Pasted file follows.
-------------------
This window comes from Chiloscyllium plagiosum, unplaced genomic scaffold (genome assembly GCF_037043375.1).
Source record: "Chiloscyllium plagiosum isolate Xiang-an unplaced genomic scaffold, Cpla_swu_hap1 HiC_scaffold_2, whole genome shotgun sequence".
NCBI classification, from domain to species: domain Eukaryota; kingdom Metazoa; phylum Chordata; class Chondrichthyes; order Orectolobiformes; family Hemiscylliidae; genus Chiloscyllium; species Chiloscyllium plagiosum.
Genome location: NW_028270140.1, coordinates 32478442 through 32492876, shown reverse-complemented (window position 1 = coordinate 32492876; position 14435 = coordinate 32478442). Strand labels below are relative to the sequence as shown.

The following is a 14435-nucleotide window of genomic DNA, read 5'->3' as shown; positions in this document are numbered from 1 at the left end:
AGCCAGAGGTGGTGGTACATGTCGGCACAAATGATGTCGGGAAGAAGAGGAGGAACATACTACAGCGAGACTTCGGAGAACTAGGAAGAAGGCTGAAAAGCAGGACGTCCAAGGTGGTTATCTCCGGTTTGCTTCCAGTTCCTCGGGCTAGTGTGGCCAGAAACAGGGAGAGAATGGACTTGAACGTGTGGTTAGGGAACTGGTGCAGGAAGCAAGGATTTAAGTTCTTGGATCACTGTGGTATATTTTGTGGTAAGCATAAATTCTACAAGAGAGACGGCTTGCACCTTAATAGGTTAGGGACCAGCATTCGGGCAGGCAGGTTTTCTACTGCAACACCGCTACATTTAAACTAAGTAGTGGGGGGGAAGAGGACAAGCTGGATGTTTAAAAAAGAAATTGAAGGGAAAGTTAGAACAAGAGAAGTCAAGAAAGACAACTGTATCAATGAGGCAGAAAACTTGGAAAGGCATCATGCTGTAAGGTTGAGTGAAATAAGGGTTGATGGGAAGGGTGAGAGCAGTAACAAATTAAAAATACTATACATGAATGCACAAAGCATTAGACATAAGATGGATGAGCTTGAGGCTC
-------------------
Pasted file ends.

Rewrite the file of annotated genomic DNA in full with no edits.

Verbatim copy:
This window comes from Chiloscyllium plagiosum, unplaced genomic scaffold (genome assembly GCF_037043375.1).
Source record: "Chiloscyllium plagiosum isolate Xiang-an unplaced genomic scaffold, Cpla_swu_hap1 HiC_scaffold_2, whole genome shotgun sequence".
NCBI classification, from domain to species: domain Eukaryota; kingdom Metazoa; phylum Chordata; class Chondrichthyes; order Orectolobiformes; family Hemiscylliidae; genus Chiloscyllium; species Chiloscyllium plagiosum.
Genome location: NW_028270140.1, coordinates 32478442 through 32492876, shown reverse-complemented (window position 1 = coordinate 32492876; position 14435 = coordinate 32478442). Strand labels below are relative to the sequence as shown.

The following is a 14435-nucleotide window of genomic DNA, read 5'->3' as shown; positions in this document are numbered from 1 at the left end:
AGCCAGAGGTGGTGGTACATGTCGGCACAAATGATGTCGGGAAGAAGAGGAGGAACATACTACAGCGAGACTTCGGAGAACTAGGAAGAAGGCTGAAAAGCAGGACGTCCAAGGTGGTTATCTCCGGTTTGCTTCCAGTTCCTCGGGCTAGTGTGGCCAGAAACAGGGAGAGAATGGACTTGAACGTGTGGTTAGGGAACTGGTGCAGGAAGCAAGGATTTAAGTTCTTGGATCACTGTGGTATATTTTGTGGTAAGCATAAATTCTACAAGAGAGACGGCTTGCACCTTAATAGGTTAGGGACCAGCATTCGGGCAGGCAGGTTTTCTACTGCAACACCGCTACATTTAAACTAAGTAGTGGGGGGGAAGAGGACAAGCTGGATGTTTAAAAAAGAAATTGAAGGGAAAGTTAGAACAAGAGAAGTCAAGAAAGACAACTGTATCAATGAGGCAGAAAACTTGGAAAGGCATCATGCTGTAAGGTTGAGTGAAATAAGGGTTGATGGGAAGGGTGAGAGCAGTAACAAATTAAAAATACTATACATGAATGCACAAAGCATTAGACATAAGATGGATGAGCTTGAGGCTC